• Displaying product value over some time.
    • Analyzing sales or inventory over time.
    • Monitor consulting jobs.

    Benefits of Waterfall Charts

    As a data visualization tool, these  charts are increasingly important and can be used for different purposes.

    Here are some of the benefits of waterfall charts:

    • They are used for studying different data like project analysis, inventory analysis, KPI analysis.
    • They are easily customizable and can be either simple or complex based on your desire.
    • They are useful analytical tools that can describe changes in the value of an item.
    • They are used to show progressive changes of a value, by displaying the collective effects of positive and negative contributions.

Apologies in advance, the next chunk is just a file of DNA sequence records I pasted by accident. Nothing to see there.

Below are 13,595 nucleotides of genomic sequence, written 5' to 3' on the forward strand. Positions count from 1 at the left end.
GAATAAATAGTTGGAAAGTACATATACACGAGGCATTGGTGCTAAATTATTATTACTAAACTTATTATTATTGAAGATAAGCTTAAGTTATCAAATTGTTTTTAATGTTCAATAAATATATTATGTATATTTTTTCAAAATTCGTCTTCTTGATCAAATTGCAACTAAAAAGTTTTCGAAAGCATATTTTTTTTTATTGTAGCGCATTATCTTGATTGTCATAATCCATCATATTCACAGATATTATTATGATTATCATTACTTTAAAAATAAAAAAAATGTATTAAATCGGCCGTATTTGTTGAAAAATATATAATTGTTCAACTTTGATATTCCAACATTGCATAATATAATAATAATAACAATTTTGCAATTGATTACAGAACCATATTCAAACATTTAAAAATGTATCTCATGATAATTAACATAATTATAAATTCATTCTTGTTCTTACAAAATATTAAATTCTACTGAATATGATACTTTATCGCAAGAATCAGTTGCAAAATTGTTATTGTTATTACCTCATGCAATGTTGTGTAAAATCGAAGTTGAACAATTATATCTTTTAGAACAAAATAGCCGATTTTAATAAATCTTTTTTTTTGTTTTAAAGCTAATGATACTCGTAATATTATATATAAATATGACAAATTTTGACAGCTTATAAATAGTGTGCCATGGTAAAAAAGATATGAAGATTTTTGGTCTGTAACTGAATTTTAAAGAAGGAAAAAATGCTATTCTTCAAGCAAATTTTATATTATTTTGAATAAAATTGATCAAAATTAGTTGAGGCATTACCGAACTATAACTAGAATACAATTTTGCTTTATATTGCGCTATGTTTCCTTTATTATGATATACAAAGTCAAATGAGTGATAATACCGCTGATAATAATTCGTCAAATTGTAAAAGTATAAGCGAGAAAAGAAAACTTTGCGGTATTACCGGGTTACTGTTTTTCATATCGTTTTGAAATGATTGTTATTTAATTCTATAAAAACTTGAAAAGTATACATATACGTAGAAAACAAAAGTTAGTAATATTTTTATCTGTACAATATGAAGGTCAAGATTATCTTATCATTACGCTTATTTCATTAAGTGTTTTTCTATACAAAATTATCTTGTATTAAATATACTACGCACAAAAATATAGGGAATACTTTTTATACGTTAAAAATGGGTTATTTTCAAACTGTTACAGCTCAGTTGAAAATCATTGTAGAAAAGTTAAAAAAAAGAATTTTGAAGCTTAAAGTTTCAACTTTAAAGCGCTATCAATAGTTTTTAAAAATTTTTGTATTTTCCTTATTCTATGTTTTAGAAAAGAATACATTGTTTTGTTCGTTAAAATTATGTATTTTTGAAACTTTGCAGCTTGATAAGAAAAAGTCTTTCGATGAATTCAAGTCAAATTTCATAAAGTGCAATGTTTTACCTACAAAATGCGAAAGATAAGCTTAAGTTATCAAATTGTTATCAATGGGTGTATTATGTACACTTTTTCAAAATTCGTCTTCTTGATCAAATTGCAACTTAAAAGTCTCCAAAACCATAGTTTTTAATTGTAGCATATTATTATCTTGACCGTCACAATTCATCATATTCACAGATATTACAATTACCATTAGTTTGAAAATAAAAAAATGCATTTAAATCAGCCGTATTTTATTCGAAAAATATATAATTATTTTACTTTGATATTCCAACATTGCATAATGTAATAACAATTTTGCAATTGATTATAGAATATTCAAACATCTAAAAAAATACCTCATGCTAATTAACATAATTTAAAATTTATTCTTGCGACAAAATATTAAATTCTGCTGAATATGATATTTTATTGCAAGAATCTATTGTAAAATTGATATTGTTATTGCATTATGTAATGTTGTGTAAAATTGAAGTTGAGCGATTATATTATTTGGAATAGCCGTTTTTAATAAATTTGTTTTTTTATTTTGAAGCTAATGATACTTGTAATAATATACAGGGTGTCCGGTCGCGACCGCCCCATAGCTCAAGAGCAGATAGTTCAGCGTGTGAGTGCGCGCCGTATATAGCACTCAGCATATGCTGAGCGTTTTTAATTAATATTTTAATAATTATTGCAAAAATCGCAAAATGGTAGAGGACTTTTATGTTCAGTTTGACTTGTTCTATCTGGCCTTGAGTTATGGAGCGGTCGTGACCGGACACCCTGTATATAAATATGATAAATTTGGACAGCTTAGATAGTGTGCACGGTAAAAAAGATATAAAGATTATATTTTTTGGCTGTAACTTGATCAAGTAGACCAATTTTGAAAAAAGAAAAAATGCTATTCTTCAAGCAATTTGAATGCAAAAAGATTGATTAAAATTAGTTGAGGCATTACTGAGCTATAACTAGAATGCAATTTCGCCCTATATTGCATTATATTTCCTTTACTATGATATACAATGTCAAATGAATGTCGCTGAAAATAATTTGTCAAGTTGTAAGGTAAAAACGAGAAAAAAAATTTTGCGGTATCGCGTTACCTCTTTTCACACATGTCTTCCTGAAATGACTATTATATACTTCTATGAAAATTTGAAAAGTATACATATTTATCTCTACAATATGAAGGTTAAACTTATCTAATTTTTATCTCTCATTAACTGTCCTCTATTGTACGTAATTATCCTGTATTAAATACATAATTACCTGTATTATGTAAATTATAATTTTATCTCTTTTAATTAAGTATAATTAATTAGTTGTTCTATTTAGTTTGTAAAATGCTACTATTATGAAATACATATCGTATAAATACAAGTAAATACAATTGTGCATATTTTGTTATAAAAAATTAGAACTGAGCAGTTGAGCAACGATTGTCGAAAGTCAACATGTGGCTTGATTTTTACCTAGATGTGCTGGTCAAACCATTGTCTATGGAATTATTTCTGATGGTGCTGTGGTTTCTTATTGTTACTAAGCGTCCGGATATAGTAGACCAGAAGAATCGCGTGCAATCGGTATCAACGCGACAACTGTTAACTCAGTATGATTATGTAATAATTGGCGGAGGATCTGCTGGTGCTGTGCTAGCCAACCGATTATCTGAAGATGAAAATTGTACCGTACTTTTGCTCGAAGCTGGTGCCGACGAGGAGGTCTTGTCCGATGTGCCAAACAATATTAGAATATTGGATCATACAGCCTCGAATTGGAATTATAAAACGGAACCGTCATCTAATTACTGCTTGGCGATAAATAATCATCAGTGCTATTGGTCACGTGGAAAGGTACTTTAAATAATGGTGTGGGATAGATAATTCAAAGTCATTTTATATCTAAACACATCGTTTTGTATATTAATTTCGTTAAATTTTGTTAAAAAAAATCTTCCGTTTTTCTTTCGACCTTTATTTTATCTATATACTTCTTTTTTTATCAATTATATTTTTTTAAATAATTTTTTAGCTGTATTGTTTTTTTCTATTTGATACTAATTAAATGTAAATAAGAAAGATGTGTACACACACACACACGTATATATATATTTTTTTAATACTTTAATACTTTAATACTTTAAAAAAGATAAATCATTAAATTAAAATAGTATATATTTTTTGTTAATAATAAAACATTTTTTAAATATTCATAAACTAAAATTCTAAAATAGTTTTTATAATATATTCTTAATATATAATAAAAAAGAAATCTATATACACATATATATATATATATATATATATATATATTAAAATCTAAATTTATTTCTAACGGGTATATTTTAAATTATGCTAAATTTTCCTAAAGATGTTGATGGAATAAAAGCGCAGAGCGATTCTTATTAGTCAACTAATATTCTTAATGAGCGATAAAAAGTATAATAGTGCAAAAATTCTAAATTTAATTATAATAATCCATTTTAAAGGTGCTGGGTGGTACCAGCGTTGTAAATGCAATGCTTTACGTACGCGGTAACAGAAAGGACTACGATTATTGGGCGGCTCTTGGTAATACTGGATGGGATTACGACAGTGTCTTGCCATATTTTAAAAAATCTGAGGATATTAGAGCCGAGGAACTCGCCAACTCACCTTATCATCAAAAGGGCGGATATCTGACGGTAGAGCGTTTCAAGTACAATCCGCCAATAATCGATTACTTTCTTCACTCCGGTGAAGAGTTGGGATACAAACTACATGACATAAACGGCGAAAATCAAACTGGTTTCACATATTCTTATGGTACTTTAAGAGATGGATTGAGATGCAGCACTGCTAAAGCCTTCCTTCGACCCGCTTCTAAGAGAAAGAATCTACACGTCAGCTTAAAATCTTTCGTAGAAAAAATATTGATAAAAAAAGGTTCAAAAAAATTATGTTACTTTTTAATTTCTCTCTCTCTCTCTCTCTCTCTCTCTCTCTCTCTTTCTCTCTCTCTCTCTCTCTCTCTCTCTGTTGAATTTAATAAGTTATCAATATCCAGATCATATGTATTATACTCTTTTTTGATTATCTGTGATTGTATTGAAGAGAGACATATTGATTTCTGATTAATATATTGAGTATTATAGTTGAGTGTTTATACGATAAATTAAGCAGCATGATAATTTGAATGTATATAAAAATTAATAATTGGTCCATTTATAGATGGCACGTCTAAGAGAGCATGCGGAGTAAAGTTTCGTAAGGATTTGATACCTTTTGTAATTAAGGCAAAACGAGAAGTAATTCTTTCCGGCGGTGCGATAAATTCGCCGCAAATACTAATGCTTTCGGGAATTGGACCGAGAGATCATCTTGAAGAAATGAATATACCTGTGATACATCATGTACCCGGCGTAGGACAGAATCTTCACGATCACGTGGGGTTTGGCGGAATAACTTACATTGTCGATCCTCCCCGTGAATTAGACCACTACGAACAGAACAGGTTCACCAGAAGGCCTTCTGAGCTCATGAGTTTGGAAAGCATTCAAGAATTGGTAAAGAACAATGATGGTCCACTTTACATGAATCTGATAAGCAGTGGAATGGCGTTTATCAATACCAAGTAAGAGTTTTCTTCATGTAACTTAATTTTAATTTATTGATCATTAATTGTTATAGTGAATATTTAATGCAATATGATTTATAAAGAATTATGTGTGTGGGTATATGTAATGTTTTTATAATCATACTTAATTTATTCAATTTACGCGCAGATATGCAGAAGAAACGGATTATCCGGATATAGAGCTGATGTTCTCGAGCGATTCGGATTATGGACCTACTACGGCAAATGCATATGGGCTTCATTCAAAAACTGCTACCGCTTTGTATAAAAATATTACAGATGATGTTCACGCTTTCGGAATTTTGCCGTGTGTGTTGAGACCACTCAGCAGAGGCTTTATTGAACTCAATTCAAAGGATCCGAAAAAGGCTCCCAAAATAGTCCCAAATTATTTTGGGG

• These charts are primarily used in the business space. However, they can illustrate any process with additions and subtractions to a starting value.

    Features of a Waterfall Chart

    There are a few specific characteristicsnthat make them proper and complete.

    There may be some slight difference in appearance, but these features are as follows:

    • Floating columns: The floating column shows the status of data with time. They also display the positive and negative changes that occurred to the initial value. 
    • Spacers: Spacers are margins or padding between the floating columns.
    • Color coding: Color coding refers to assigning various colors to the different types of columns. It helps to differentiate the positive and the negative values. It also helps for easy identification of the trend of movement over time.
    • Connector lines: Connector lines display the connection between the floating columns. They are not necessarily a part of every waterfall chart, but they make your chart look more professional.
    • Crossover: Crossover refers to some scenarios when the values move across the x-axis.